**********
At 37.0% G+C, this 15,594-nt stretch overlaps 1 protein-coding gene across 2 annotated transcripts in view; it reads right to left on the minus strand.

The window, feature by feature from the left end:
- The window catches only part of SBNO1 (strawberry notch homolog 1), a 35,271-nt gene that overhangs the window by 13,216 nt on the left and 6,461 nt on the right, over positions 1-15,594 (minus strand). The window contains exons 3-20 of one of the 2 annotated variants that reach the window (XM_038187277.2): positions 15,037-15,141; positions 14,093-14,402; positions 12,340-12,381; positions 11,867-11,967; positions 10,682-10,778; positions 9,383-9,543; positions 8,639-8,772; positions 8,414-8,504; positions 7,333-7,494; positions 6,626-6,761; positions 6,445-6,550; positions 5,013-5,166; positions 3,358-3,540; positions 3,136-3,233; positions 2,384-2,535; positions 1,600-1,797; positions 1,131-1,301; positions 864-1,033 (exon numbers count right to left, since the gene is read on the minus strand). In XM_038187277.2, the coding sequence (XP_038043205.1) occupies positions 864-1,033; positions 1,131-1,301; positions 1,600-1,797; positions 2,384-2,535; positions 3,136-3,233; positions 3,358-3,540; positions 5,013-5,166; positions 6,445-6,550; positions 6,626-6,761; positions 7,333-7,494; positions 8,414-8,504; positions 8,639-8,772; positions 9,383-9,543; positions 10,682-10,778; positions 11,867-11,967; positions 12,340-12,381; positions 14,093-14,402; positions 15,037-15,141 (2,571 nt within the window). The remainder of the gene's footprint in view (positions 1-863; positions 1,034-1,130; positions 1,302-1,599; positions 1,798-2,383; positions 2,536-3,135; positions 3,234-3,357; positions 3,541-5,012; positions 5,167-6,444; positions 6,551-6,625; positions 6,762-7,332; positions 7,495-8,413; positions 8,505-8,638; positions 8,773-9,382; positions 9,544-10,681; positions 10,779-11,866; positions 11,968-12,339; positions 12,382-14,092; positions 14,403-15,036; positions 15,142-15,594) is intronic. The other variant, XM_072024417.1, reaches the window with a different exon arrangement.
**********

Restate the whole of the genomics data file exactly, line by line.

At 37.0% G+C, this 15,594-nt stretch overlaps 1 protein-coding gene across 2 annotated transcripts in view; it reads right to left on the minus strand.

The window, feature by feature from the left end:
- The window catches only part of SBNO1 (strawberry notch homolog 1), a 35,271-nt gene that overhangs the window by 13,216 nt on the left and 6,461 nt on the right, over positions 1-15,594 (minus strand). The window contains exons 3-20 of one of the 2 annotated variants that reach the window (XM_038187277.2): positions 15,037-15,141; positions 14,093-14,402; positions 12,340-12,381; positions 11,867-11,967; positions 10,682-10,778; positions 9,383-9,543; positions 8,639-8,772; positions 8,414-8,504; positions 7,333-7,494; positions 6,626-6,761; positions 6,445-6,550; positions 5,013-5,166; positions 3,358-3,540; positions 3,136-3,233; positions 2,384-2,535; positions 1,600-1,797; positions 1,131-1,301; positions 864-1,033 (exon numbers count right to left, since the gene is read on the minus strand). In XM_038187277.2, the coding sequence (XP_038043205.1) occupies positions 864-1,033; positions 1,131-1,301; positions 1,600-1,797; positions 2,384-2,535; positions 3,136-3,233; positions 3,358-3,540; positions 5,013-5,166; positions 6,445-6,550; positions 6,626-6,761; positions 7,333-7,494; positions 8,414-8,504; positions 8,639-8,772; positions 9,383-9,543; positions 10,682-10,778; positions 11,867-11,967; positions 12,340-12,381; positions 14,093-14,402; positions 15,037-15,141 (2,571 nt within the window). The remainder of the gene's footprint in view (positions 1-863; positions 1,034-1,130; positions 1,302-1,599; positions 1,798-2,383; positions 2,536-3,135; positions 3,234-3,357; positions 3,541-5,012; positions 5,167-6,444; positions 6,551-6,625; positions 6,762-7,332; positions 7,495-8,413; positions 8,505-8,638; positions 8,773-9,382; positions 9,544-10,681; positions 10,779-11,866; positions 11,968-12,339; positions 12,382-14,092; positions 14,403-15,036; positions 15,142-15,594) is intronic. The other variant, XM_072024417.1, reaches the window with a different exon arrangement.